abstract = "The Ah receptor (AhR), a soluble cytosolic protein, mediates most of the toxic effects of 2,3,7,8-tetrachlorodibenzo-p-dioxin (TCDD) and related environmental contaminants. The mechanism of ligand-mediated AhR activation has been, in part, elucidated. The sequence of events following the binding of the AhR/AhR nuclear translocator protein (ARNT) heterodimer to dioxin response elements has yet to be completely understood. The role of coactivator, RIP140, in the modulation of transcriptional activity of AhR/ARNT heterodimer was examined. RIP140 enhanced TCDD-mediated, dioxin response element-driven reporter gene activity in three cell lines. Co- immunoprecipitation and co-localization assays revealed that RIP140 interacted with AhR, but not with ARNT, both in vitro and in cells. Mapping of the interaction sites revealed that RIP140 was recruited by the AhR transactivation domain via the Q-rich subdomain. The RIP140 domain that interacts with the AhR was mapped to a location between amino acid residues 154 and 350, which is distinct from those involved in estrogen receptor binding. The signature motif, LXXLL, which is responsible for binding of several coactivators to nuclear receptors, is not required for RIP140 binding to AhR. These results demonstrate that the AhR recruits coactivators that are capable of enhancing transcription and, thus, the AhR may compete with steroid receptors for a common coactivator pool. In addition, the data suggest that there are distinct motif(s) for the recruitment of RIP140 to AhR and possibly other non-steroid receptors/transcription factors.",
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Differential recruitment of coactivator RIP140 by Ah and estrogen receptors. Absence of a role for LXXLL motifs. / Kumar, Mohan B.; Tarpey, Rex W.; Perdew, Gary H.

In: Journal of Biological Chemistry, Vol. 274, No. 32, 06.08.1999, p. 22155-22164.

Research output: Contribution to journalArticle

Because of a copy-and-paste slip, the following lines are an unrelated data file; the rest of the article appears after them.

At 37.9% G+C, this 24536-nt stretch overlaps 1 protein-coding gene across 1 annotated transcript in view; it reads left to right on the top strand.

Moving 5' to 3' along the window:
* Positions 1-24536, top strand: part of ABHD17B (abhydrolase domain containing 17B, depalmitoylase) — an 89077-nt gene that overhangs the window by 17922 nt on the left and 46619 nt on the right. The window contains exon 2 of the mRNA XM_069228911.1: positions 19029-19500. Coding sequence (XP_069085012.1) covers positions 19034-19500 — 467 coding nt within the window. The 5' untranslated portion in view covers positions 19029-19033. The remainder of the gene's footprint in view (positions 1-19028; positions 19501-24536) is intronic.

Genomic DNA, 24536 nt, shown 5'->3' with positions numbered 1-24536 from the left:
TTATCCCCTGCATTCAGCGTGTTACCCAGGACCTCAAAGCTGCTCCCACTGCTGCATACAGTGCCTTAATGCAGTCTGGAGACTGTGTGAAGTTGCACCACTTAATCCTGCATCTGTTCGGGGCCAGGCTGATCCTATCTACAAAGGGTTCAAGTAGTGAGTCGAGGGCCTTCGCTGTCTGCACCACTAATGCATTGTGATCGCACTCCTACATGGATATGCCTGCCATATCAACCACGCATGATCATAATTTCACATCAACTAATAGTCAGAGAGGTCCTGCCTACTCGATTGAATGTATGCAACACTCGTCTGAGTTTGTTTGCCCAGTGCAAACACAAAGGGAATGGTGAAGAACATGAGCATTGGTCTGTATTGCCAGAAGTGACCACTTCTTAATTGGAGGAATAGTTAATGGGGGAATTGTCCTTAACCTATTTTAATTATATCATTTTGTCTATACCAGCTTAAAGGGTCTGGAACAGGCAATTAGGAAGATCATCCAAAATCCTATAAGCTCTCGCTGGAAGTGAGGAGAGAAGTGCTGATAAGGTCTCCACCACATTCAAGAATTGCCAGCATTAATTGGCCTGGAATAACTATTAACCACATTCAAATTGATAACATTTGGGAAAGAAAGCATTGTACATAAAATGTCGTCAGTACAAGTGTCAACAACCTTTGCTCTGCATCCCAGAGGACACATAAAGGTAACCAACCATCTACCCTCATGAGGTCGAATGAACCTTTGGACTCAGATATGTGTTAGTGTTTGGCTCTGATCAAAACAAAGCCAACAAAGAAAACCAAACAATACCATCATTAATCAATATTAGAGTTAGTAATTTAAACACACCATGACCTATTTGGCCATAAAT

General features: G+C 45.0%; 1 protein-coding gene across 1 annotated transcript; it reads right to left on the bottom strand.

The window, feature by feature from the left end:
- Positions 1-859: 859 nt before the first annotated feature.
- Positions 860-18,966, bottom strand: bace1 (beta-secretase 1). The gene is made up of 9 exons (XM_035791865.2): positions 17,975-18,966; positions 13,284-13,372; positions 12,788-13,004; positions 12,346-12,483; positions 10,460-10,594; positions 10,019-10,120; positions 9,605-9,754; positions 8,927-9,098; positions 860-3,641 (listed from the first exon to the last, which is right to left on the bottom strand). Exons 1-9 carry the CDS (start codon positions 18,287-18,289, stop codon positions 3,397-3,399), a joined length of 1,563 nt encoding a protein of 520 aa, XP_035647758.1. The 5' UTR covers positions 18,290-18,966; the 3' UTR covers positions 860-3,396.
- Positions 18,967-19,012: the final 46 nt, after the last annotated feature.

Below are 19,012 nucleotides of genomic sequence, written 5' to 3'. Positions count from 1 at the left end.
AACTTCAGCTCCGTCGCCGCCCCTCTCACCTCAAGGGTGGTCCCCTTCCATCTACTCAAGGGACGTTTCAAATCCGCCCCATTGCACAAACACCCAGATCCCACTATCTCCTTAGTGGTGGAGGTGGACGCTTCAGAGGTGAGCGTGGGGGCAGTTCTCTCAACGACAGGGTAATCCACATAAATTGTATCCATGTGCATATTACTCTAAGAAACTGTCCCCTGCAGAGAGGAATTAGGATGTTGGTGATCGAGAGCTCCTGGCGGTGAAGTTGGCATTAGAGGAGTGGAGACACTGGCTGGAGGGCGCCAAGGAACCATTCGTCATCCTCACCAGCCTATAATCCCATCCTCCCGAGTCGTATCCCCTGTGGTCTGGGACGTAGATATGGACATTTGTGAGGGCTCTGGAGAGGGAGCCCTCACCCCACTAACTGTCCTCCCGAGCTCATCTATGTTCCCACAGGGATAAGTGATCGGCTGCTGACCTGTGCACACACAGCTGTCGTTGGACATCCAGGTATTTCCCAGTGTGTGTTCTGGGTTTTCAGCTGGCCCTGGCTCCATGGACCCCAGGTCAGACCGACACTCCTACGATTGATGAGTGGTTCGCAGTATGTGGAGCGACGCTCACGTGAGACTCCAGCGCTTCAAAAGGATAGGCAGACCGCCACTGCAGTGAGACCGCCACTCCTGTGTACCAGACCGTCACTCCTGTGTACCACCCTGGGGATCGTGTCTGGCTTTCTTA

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T1 - Differential recruitment of coactivator RIP140 by Ah and estrogen receptors. Absence of a role for LXXLL motifs

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AB - The Ah receptor (AhR), a soluble cytosolic protein, mediates most of the toxic effects of 2,3,7,8-tetrachlorodibenzo-p-dioxin (TCDD) and related environmental contaminants. The mechanism of ligand-mediated AhR activation has been, in part, elucidated. The sequence of events following the binding of the AhR/AhR nuclear translocator protein (ARNT) heterodimer to dioxin response elements has yet to be completely understood. The role of coactivator, RIP140, in the modulation of transcriptional activity of AhR/ARNT heterodimer was examined. RIP140 enhanced TCDD-mediated, dioxin response element-driven reporter gene activity in three cell lines. Co- immunoprecipitation and co-localization assays revealed that RIP140 interacted with AhR, but not with ARNT, both in vitro and in cells. Mapping of the interaction sites revealed that RIP140 was recruited by the AhR transactivation domain via the Q-rich subdomain. The RIP140 domain that interacts with the AhR was mapped to a location between amino acid residues 154 and 350, which is distinct from those involved in estrogen receptor binding. The signature motif, LXXLL, which is responsible for binding of several coactivators to nuclear receptors, is not required for RIP140 binding to AhR. These results demonstrate that the AhR recruits coactivators that are capable of enhancing transcription and, thus, the AhR may compete with steroid receptors for a common coactivator pool. In addition, the data suggest that there are distinct motif(s) for the recruitment of RIP140 to AhR and possibly other non-steroid receptors/transcription factors.